Last shot at love and glory for Drogba?

Last shot at love and glory for Drogba?

The Ivory Coast (Côte d’Ivoire) is the anti-Greece, a team top-heavy with offensive talent but lacking a credible back line.  Like many other nations,  it has seen its golden generation shine and fade.  Most of the old faces are there.  Kolo Touré is back, but a forgettable season with Liverpool shows the depths of his decline.  Didier Zokora’s best days are also behind him.  Sol Bamba didn’t play a single game of competitive club football this season.  Up front shows more promise.  Cheick Tioté should provide defensive cover and Yaya Touré is coming off a blinder of a season… which may not matter if he arrives in Brazil nursing an injury.   Salomon Kalou and Gervinho will play up the wings, and the sole striker position should be filled by Les Éléphants‘ talisman, Didier Drogba.  But Wilfried Bony’s satisfying first season in the Prem may earn the Swansea City man the right to play up front instead.   This is a big physical team who will be able to push back against the stifling Greeks and the technically gifted, but smaller, Japanese side.   ROUND OF 16

Okazaki scored bunches for Mainz... can he do the same for country?

Okazaki scored bunches for Mainz… can he do the same for country?

Ah yes, the enigma that is Japan.  They made it to the knockout phase in South Africa, and lost on kicks to Paraguay, but detractors say their path was weak.  Both Keisuke Honda and Shinji Okazaki are back: Honda is fresh off his debut season in Europe, and Okazaki rewarded his new club, Mainz, with a 15 goals.  But too many questions remain on whether Japan can compete with the other nations in this group.  THREE AND OUT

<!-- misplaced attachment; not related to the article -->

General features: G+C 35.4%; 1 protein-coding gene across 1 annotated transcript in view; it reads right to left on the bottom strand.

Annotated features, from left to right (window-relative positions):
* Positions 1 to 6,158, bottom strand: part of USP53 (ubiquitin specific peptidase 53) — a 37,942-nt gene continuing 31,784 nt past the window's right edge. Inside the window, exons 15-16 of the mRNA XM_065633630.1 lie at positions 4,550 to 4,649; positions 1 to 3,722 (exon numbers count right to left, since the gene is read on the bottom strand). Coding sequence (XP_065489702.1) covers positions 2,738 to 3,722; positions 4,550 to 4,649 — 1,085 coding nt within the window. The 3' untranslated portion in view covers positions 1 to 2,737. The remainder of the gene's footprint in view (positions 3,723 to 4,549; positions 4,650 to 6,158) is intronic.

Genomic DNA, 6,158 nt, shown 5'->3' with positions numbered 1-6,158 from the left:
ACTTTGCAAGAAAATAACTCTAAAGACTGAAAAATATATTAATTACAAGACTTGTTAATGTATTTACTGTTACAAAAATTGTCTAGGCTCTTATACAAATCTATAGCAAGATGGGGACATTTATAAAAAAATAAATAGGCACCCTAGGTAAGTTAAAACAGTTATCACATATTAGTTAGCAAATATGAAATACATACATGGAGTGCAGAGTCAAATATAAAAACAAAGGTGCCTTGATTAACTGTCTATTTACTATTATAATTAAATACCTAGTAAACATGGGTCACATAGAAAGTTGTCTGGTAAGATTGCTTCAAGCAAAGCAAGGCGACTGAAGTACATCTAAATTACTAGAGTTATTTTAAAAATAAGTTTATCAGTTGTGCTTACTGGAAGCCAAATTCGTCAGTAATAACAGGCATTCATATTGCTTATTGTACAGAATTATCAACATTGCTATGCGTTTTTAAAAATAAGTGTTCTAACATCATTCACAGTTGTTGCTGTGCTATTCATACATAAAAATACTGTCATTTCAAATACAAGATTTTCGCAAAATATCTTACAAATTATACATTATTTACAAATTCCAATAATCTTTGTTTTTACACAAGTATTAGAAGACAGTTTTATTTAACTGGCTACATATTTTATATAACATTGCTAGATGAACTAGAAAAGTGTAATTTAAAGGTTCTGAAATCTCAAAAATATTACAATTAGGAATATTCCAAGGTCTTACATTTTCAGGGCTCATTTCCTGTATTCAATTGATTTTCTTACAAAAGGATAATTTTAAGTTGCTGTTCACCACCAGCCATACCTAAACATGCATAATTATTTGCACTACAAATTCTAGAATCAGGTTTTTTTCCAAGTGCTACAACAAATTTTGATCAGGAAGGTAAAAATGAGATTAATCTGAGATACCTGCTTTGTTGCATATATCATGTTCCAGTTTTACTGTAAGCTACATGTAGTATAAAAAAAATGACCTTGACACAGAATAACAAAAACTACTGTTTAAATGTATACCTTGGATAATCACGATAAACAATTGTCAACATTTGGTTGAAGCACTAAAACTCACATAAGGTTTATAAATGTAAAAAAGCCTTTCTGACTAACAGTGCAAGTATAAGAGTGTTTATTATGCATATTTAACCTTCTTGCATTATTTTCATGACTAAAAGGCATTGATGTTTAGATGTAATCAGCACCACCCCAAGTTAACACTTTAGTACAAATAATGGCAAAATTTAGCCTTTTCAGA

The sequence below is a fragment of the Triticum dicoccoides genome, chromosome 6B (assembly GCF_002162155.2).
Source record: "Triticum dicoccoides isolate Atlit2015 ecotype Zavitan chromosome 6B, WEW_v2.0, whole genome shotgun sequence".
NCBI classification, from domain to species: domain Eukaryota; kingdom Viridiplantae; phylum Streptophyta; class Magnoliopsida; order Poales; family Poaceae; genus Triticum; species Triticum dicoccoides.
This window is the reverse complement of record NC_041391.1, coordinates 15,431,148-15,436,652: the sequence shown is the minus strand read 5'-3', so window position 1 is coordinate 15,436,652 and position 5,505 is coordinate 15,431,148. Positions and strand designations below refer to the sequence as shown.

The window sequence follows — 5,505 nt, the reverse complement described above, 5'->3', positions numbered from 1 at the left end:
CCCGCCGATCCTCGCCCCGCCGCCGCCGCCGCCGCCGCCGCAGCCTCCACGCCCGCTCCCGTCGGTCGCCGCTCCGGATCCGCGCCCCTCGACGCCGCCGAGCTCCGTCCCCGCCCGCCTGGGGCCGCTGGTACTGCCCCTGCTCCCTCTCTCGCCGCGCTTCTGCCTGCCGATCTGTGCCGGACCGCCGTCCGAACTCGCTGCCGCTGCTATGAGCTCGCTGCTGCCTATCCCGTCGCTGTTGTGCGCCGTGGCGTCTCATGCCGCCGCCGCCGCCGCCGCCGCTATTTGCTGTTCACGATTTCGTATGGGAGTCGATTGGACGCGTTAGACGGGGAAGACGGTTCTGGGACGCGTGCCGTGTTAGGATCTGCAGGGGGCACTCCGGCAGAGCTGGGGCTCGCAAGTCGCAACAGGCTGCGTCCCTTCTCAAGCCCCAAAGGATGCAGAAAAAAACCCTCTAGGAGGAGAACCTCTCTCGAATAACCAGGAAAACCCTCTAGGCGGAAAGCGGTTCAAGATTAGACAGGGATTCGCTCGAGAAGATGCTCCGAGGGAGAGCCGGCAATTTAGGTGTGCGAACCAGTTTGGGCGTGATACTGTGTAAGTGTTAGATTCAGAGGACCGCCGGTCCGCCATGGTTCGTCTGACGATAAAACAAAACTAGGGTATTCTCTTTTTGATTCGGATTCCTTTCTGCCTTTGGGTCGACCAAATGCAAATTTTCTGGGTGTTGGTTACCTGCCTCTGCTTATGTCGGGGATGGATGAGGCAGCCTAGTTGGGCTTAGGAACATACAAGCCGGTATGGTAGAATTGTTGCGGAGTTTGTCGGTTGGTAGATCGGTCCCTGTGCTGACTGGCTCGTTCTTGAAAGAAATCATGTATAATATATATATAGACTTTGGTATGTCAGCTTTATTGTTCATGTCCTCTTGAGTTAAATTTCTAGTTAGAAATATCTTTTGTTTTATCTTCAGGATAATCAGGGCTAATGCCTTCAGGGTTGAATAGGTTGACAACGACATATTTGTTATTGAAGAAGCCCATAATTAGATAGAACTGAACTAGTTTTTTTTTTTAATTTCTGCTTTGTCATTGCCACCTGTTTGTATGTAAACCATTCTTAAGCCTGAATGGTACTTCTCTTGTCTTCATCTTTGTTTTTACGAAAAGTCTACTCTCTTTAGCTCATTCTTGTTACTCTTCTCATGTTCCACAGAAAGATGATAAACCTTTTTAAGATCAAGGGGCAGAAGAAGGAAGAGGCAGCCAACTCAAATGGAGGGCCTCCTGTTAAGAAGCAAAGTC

Pirlo: the epitome of Italian cool... and Azzurri skill.

Pirlo: the epitome of Italian cool… and Azzurri skill.

GROUP D
Never, EVER, count Italy out… except in 2010 when they finished last in their group, drawing their first two games (in very Italian style) and then belatedly realizing that Slovenia weren’t a walk in the park.   That’s not going to happen this time.  Cesare Prandelli has built this team around Andrea Pirlo, including using Juventus-like tactics.  That includes Juve boss Antonio Conte’s favoured 3-5-2 formation, even using La Vecchia‘s three centre backs: Giorgio Chiellini, Andrea Barzagli and Leonardo Bonucci.   Daniele De Rossi will patrol the back field while PSG’s Thiago Motta will join Pirlo in the middle.  A front line could consist of new Dortmund signing Ciro Immobile, his former strike partner at Torino, Alessio Cerci, and of course, the irascible Mario Balotelli.  This isn’t your father’s Azzurri… and that’s alright.   QUARTER-FINALISTS

Whither Suarez?

Whither Suarez?